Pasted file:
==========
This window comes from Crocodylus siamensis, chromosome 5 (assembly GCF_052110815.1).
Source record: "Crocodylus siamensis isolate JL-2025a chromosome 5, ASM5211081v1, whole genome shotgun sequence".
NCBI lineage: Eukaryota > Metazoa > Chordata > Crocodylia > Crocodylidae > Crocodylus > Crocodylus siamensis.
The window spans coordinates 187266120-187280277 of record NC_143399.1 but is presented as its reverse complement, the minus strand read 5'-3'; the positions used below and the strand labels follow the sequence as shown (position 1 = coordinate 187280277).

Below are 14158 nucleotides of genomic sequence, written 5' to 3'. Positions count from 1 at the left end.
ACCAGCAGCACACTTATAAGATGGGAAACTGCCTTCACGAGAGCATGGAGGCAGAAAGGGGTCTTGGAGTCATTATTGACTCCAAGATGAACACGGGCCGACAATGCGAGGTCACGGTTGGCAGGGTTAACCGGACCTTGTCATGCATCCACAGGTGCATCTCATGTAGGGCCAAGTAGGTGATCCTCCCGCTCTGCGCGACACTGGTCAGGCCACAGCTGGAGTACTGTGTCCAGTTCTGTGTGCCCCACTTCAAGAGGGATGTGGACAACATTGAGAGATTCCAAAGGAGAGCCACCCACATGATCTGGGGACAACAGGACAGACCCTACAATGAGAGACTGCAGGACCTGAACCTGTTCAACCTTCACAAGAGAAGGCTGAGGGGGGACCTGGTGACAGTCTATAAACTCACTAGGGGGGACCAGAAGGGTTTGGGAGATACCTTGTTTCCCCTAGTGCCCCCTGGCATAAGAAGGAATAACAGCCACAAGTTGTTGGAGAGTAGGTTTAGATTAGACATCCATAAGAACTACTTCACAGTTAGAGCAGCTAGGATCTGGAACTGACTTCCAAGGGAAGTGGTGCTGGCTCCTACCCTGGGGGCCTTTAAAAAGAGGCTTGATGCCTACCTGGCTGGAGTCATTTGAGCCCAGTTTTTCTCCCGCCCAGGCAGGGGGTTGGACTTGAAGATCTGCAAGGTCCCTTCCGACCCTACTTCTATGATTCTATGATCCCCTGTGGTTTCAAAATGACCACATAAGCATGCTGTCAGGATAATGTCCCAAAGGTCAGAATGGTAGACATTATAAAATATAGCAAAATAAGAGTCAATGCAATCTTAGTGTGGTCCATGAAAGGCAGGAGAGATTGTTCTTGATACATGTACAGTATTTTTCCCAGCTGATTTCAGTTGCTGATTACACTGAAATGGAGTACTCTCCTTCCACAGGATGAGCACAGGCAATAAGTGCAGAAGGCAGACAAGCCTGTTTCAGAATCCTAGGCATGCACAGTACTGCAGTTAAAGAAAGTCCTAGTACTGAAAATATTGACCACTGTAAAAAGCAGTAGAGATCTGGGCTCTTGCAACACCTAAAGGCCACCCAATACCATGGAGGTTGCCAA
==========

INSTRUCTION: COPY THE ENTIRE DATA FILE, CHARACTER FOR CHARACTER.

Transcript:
This window comes from Crocodylus siamensis, chromosome 5 (assembly GCF_052110815.1).
Source record: "Crocodylus siamensis isolate JL-2025a chromosome 5, ASM5211081v1, whole genome shotgun sequence".
NCBI lineage: Eukaryota > Metazoa > Chordata > Crocodylia > Crocodylidae > Crocodylus > Crocodylus siamensis.
The window spans coordinates 187266120-187280277 of record NC_143399.1 but is presented as its reverse complement, the minus strand read 5'-3'; the positions used below and the strand labels follow the sequence as shown (position 1 = coordinate 187280277).

Below are 14158 nucleotides of genomic sequence, written 5' to 3'. Positions count from 1 at the left end.
ACCAGCAGCACACTTATAAGATGGGAAACTGCCTTCACGAGAGCATGGAGGCAGAAAGGGGTCTTGGAGTCATTATTGACTCCAAGATGAACACGGGCCGACAATGCGAGGTCACGGTTGGCAGGGTTAACCGGACCTTGTCATGCATCCACAGGTGCATCTCATGTAGGGCCAAGTAGGTGATCCTCCCGCTCTGCGCGACACTGGTCAGGCCACAGCTGGAGTACTGTGTCCAGTTCTGTGTGCCCCACTTCAAGAGGGATGTGGACAACATTGAGAGATTCCAAAGGAGAGCCACCCACATGATCTGGGGACAACAGGACAGACCCTACAATGAGAGACTGCAGGACCTGAACCTGTTCAACCTTCACAAGAGAAGGCTGAGGGGGGACCTGGTGACAGTCTATAAACTCACTAGGGGGGACCAGAAGGGTTTGGGAGATACCTTGTTTCCCCTAGTGCCCCCTGGCATAAGAAGGAATAACAGCCACAAGTTGTTGGAGAGTAGGTTTAGATTAGACATCCATAAGAACTACTTCACAGTTAGAGCAGCTAGGATCTGGAACTGACTTCCAAGGGAAGTGGTGCTGGCTCCTACCCTGGGGGCCTTTAAAAAGAGGCTTGATGCCTACCTGGCTGGAGTCATTTGAGCCCAGTTTTTCTCCCGCCCAGGCAGGGGGTTGGACTTGAAGATCTGCAAGGTCCCTTCCGACCCTACTTCTATGATTCTATGATCCCCTGTGGTTTCAAAATGACCACATAAGCATGCTGTCAGGATAATGTCCCAAAGGTCAGAATGGTAGACATTATAAAATATAGCAAAATAAGAGTCAATGCAATCTTAGTGTGGTCCATGAAAGGCAGGAGAGATTGTTCTTGATACATGTACAGTATTTTTCCCAGCTGATTTCAGTTGCTGATTACACTGAAATGGAGTACTCTCCTTCCACAGGATGAGCACAGGCAATAAGTGCAGAAGGCAGACAAGCCTGTTTCAGAATCCTAGGCATGCACAGTACTGCAGTTAAAGAAAGTCCTAGTACTGAAAATATTGACCACTGTAAAAAGCAGTAGAGATCTGGGCTCTTGCAACACCTAAAGGCCACCCAATACCATGGAGGTTGCCAA